Michael Pollan is a great writer, and In Defense of Food is my second favorite of his books (The Botany of Desire is my favorite). This book helped further cement my view that the typical western diet is terrible. This case study summarized by Pollan is illuminating:
The Aborigines divided their seven-week stay in the bush between a coastal and an inland location. While on the coast, their diet consisted mainly of seafood, supplemented by birds, kangaroo, and witchetty grubs, the fatty larvae of a local insect. Hoping to find more plant foods, the group moved inland after two weeks, settling at a riverside location. Here, in addition to freshwater fish and shellfish, the diet expanded to include turtle, crocodile, birds, kangaroo, yams, figs, and bush honey. The contrast between this hunter-gatherer fare and their previous diet was stark: O’Dea reports that prior to the experiment “the main dietary components in the urban setting were flour, sugar, rice, carbonated drinks, alcoholic beverages (beer and port), powdered milk, cheap fatty meat, potatoes, onions, and variable contributions of other fresh fruits and vegetables”—the local version of the Western diet. After seven weeks in the bush, O’Dea drew blood from the Aborigines and found striking improvements in virtually every measure of their health. All had lost weight (an average of 17.9 pounds) and seen their blood pressure drop. Their triglyceride levels had fallen into the normal range. The proportion of omega-3 fatty acids in their tissues had increased dramatically. “In summary,” O’Dea concluded, “all of the metabolic abnormalities of type II diabetes were either greatly improved (glucose tolerance, insulin response to glucose) or completely normalized (plasma lipids) in a group of diabetic Aborigines by a relatively short (seven week) reversion to traditional hunter-gatherer lifestyle.”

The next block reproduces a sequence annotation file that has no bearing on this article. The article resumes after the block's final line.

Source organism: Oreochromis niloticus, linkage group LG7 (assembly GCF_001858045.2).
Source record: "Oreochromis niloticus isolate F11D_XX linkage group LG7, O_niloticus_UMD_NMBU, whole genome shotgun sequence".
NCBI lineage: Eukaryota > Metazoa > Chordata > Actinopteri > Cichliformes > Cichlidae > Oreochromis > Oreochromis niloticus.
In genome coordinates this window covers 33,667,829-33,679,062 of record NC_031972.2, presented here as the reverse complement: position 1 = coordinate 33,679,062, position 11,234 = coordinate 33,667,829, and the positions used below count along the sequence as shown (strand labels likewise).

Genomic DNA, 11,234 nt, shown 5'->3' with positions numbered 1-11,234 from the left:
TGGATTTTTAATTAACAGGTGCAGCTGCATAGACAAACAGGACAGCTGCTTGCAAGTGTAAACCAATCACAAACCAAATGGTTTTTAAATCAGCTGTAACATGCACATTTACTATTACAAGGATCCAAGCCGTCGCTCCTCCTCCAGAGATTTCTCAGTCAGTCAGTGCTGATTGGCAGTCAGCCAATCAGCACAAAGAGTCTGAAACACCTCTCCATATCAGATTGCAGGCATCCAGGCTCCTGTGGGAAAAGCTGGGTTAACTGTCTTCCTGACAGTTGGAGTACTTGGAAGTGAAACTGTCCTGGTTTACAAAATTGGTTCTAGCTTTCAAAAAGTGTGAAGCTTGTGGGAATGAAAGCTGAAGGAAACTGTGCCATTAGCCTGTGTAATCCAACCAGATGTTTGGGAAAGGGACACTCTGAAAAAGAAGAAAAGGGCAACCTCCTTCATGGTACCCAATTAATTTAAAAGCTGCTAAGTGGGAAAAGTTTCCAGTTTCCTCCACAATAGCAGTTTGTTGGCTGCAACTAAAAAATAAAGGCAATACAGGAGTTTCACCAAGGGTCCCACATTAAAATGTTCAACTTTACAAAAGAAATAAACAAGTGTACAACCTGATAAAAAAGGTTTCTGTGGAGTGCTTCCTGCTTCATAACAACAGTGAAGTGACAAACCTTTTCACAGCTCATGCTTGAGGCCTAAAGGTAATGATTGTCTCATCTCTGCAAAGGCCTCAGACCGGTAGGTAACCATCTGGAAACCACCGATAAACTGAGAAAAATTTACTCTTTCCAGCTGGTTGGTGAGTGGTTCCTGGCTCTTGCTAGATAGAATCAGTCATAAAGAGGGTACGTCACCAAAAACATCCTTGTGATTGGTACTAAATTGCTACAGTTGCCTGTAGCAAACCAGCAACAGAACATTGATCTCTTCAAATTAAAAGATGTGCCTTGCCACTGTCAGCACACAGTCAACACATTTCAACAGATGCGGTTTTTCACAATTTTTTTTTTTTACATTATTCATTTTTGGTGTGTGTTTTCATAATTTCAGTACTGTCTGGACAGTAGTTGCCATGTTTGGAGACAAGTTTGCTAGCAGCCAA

I was amazed to learn how much four key seeds (corn, soy, wheat, and to a lesser extent rice) dominate the western diet, and how the general shift from eating leaves to eating seeds has ruined our health:
Corn contributes 554 calories a day to America’s per capita food supply and soy another 257. Add wheat (768 calories) and rice (91) and you can see there isn’t a whole lot of room left in the American stomach for any other foods… Of all the changes to our food system that go under the heading “The Western Diet,” the shift from a food chain with green plants at its base to one based on seeds may be the most far reaching of all. Nutritional scientists focus on different nutrients—whether the problem with modern diets is too many refined carbohydrates, not enough good fats, too many bad fats, or a deficiency of any number of micronutrients or too many total calories. But at the root of all these biochemical changes is a single ecological change. For the shift from leaves to seeds affects much more than the levels of omega-3 and omega-6 in the body. It also helps account for the flood of refined carbohydrates in the modern diet and the drought of so many micronutrients and the surfeit of total calories. From leaves to seeds: It’s almost, if not quite, a Theory of Everything.
Towards the end of the book, Pollan offers a few simple rules for eating. One central rule, he suggests, is to define what to eat by turning back the clock:
DON’T EAT ANYTHING YOUR GREAT GRANDMOTHER WOULDN’T